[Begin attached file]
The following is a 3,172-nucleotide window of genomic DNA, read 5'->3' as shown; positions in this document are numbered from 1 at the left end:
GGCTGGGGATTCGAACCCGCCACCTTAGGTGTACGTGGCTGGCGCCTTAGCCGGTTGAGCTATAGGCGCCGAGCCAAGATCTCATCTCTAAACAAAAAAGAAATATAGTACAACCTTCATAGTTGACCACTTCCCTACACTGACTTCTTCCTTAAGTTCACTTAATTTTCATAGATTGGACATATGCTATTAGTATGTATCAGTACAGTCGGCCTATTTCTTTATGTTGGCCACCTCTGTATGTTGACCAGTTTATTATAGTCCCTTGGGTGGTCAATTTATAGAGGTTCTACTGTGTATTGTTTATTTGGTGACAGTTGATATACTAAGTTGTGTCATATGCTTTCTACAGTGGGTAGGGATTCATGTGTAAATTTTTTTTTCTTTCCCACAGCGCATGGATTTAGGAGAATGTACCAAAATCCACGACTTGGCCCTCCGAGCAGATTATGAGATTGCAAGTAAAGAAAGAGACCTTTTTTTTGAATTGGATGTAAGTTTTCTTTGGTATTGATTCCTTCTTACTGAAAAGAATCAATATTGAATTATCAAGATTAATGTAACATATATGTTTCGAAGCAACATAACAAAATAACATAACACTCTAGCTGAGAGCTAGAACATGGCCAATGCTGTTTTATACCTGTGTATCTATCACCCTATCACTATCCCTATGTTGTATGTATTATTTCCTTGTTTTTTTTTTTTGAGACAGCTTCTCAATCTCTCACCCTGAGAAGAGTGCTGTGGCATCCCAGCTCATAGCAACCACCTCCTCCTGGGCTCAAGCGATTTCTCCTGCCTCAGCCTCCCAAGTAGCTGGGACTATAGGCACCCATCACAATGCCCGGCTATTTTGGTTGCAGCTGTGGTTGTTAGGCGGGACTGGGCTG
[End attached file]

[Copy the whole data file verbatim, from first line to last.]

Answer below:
The following is a 3,172-nucleotide window of genomic DNA, read 5'->3' as shown; positions in this document are numbered from 1 at the left end:
GGCTGGGGATTCGAACCCGCCACCTTAGGTGTACGTGGCTGGCGCCTTAGCCGGTTGAGCTATAGGCGCCGAGCCAAGATCTCATCTCTAAACAAAAAAGAAATATAGTACAACCTTCATAGTTGACCACTTCCCTACACTGACTTCTTCCTTAAGTTCACTTAATTTTCATAGATTGGACATATGCTATTAGTATGTATCAGTACAGTCGGCCTATTTCTTTATGTTGGCCACCTCTGTATGTTGACCAGTTTATTATAGTCCCTTGGGTGGTCAATTTATAGAGGTTCTACTGTGTATTGTTTATTTGGTGACAGTTGATATACTAAGTTGTGTCATATGCTTTCTACAGTGGGTAGGGATTCATGTGTAAATTTTTTTTTCTTTCCCACAGCGCATGGATTTAGGAGAATGTACCAAAATCCACGACTTGGCCCTCCGAGCAGATTATGAGATTGCAAGTAAAGAAAGAGACCTTTTTTTTGAATTGGATGTAAGTTTTCTTTGGTATTGATTCCTTCTTACTGAAAAGAATCAATATTGAATTATCAAGATTAATGTAACATATATGTTTCGAAGCAACATAACAAAATAACATAACACTCTAGCTGAGAGCTAGAACATGGCCAATGCTGTTTTATACCTGTGTATCTATCACCCTATCACTATCCCTATGTTGTATGTATTATTTCCTTGTTTTTTTTTTTTGAGACAGCTTCTCAATCTCTCACCCTGAGAAGAGTGCTGTGGCATCCCAGCTCATAGCAACCACCTCCTCCTGGGCTCAAGCGATTTCTCCTGCCTCAGCCTCCCAAGTAGCTGGGACTATAGGCACCCATCACAATGCCCGGCTATTTTGGTTGCAGCTGTGGTTGTTAGGCGGGACTGGGCTG